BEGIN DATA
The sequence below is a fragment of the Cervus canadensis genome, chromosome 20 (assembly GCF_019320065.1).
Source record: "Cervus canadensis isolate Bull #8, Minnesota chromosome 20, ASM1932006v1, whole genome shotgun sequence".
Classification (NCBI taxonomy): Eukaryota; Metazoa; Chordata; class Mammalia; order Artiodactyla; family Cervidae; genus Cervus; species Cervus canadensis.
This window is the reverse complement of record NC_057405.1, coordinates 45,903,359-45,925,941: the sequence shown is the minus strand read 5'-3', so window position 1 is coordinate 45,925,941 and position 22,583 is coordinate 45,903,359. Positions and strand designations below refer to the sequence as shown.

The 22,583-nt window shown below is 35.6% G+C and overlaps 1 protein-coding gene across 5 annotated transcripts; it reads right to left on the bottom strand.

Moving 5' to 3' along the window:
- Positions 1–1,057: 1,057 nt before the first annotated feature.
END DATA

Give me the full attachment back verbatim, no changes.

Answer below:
The sequence below is a fragment of the Cervus canadensis genome, chromosome 20 (assembly GCF_019320065.1).
Source record: "Cervus canadensis isolate Bull #8, Minnesota chromosome 20, ASM1932006v1, whole genome shotgun sequence".
Classification (NCBI taxonomy): Eukaryota; Metazoa; Chordata; class Mammalia; order Artiodactyla; family Cervidae; genus Cervus; species Cervus canadensis.
This window is the reverse complement of record NC_057405.1, coordinates 45,903,359-45,925,941: the sequence shown is the minus strand read 5'-3', so window position 1 is coordinate 45,925,941 and position 22,583 is coordinate 45,903,359. Positions and strand designations below refer to the sequence as shown.

The 22,583-nt window shown below is 35.6% G+C and overlaps 1 protein-coding gene across 5 annotated transcripts; it reads right to left on the bottom strand.

Moving 5' to 3' along the window:
- Positions 1–1,057: 1,057 nt before the first annotated feature.